14Design of Porous Pavements for Improved Water Quality and Reduced Runoff

Will Martin1, Milani Sumanasooriya2, Nigel B. Kaye3, and Brad Putman3

1 General Engineering Department, Clemson University, Clemson, SC, USA

2 Department of Civil & Environmental Engineering, Clarkson University, Potsdam, NY, USA

3 Glenn Department of Civil Engineering, Clemson University, Clemson, SC, USA

Clean water regulations, flood risk in urban areas, and other environmental concerns have led to the creation and adoption of low impact development (LID) technologies and best management practices (BMP) for land development. LID/BMP technologies include infiltration trenches, rain gardens, green roof systems, bioretention cells, cisterns, rain barrels, and porous pavements (Field et al., 2004). The primary goals of many of these LID systems are to retain the water quality volume for a given land development (Akan and Houghtalen, 2003) and reduce downstream sediment loads through retention or filtration (Urbonas and Stahre, 1993). The secondary goals of these systems are to reduce the total runoff and peak discharge from a watershed for a given rainfall event and to increase stormwater infiltration and groundwater recharge compared with traditional land development stormwater management practices. The focus of this chapter is on the design and installation of porous pavement systems as an LID/BMP technology to improve water quality and reduce runoff.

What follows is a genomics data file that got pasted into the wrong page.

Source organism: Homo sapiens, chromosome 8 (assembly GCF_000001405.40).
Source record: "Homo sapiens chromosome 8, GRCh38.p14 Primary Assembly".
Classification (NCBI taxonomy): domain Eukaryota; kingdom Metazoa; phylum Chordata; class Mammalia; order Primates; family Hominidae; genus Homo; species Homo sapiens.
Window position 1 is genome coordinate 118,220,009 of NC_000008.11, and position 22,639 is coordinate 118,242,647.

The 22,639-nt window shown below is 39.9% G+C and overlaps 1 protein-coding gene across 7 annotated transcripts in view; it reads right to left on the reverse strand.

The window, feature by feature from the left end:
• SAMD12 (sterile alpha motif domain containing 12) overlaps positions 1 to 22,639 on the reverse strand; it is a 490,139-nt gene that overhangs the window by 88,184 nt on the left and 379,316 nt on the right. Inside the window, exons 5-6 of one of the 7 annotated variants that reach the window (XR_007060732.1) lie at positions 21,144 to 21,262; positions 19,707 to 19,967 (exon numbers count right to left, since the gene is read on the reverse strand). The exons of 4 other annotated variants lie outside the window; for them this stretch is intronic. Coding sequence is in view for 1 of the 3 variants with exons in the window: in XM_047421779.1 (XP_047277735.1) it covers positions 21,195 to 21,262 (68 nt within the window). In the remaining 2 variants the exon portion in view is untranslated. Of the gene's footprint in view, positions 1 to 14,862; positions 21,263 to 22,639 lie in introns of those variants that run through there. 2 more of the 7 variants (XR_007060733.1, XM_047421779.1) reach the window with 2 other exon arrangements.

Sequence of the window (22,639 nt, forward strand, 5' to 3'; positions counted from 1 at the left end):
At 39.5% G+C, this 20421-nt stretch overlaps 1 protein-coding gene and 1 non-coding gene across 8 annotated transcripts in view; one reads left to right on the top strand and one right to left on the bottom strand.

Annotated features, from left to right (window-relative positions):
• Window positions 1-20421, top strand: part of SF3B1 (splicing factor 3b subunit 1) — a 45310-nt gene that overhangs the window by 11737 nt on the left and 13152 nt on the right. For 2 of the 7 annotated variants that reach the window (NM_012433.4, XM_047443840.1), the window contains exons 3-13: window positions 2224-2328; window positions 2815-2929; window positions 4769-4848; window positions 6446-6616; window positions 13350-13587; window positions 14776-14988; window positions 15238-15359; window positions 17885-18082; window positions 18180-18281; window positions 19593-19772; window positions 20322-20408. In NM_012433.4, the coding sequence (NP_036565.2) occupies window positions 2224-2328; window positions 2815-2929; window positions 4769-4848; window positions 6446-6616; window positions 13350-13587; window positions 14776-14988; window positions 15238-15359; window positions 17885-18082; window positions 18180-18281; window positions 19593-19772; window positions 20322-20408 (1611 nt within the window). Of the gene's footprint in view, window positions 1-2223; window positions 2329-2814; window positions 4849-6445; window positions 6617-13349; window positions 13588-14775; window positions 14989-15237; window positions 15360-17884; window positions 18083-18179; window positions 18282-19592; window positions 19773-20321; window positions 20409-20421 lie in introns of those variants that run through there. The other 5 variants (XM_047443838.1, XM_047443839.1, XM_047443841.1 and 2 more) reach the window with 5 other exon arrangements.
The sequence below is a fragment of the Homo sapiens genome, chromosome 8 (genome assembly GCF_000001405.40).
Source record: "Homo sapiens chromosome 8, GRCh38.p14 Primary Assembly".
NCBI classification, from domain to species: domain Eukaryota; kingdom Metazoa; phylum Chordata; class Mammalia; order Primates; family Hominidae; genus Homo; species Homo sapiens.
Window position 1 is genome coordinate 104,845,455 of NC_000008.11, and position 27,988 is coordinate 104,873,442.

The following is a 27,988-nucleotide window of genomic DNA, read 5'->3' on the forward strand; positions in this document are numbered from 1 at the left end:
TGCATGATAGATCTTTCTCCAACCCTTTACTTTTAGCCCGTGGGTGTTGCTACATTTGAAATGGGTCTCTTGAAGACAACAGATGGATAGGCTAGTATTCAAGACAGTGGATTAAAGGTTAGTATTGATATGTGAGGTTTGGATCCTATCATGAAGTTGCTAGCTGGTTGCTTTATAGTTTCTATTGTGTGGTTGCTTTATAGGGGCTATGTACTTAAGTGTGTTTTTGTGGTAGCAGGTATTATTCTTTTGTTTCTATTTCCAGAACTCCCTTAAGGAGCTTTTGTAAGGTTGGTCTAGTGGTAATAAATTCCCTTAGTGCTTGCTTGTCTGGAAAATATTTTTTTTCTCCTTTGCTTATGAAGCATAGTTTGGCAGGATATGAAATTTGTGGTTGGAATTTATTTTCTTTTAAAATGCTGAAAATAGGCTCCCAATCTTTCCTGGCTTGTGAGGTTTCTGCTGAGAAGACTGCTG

14.1 Introduction

Porous pavements are essentially ...

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